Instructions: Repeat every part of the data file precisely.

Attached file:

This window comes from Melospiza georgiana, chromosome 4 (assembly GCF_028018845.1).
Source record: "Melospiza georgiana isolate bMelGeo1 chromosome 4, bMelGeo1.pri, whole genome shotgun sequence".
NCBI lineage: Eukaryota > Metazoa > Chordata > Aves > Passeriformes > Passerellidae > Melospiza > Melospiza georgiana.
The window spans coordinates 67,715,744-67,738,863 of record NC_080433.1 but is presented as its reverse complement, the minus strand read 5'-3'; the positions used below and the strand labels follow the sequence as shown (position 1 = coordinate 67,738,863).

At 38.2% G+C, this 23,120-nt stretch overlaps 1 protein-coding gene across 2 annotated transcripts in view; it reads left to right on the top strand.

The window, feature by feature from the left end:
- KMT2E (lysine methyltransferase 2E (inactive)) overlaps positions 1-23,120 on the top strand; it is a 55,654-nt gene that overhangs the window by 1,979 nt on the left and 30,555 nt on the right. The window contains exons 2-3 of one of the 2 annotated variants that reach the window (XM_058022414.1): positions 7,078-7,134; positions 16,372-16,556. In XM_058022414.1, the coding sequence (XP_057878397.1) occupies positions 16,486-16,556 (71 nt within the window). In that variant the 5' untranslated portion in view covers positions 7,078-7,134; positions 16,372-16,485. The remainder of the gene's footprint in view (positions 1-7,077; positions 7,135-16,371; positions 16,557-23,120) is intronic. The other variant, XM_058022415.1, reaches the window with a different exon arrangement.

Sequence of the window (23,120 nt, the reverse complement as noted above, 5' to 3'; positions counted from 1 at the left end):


This window comes from Melospiza georgiana, chromosome 4 (assembly GCF_028018845.1).
Source record: "Melospiza georgiana isolate bMelGeo1 chromosome 4, bMelGeo1.pri, whole genome shotgun sequence".
NCBI lineage: Eukaryota > Metazoa > Chordata > Aves > Passeriformes > Passerellidae > Melospiza > Melospiza georgiana.
The window spans coordinates 67,715,744-67,738,863 of record NC_080433.1 but is presented as its reverse complement, the minus strand read 5'-3'; the positions used below and the strand labels follow the sequence as shown (position 1 = coordinate 67,738,863).

At 38.2% G+C, this 23,120-nt stretch overlaps 1 protein-coding gene across 2 annotated transcripts in view; it reads left to right on the top strand.

The window, feature by feature from the left end:
- KMT2E (lysine methyltransferase 2E (inactive)) overlaps positions 1-23,120 on the top strand; it is a 55,654-nt gene that overhangs the window by 1,979 nt on the left and 30,555 nt on the right. The window contains exons 2-3 of one of the 2 annotated variants that reach the window (XM_058022414.1): positions 7,078-7,134; positions 16,372-16,556. In XM_058022414.1, the coding sequence (XP_057878397.1) occupies positions 16,486-16,556 (71 nt within the window). In that variant the 5' untranslated portion in view covers positions 7,078-7,134; positions 16,372-16,485. The remainder of the gene's footprint in view (positions 1-7,077; positions 7,135-16,371; positions 16,557-23,120) is intronic. The other variant, XM_058022415.1, reaches the window with a different exon arrangement.

Sequence of the window (23,120 nt, the reverse complement as noted above, 5' to 3'; positions counted from 1 at the left end):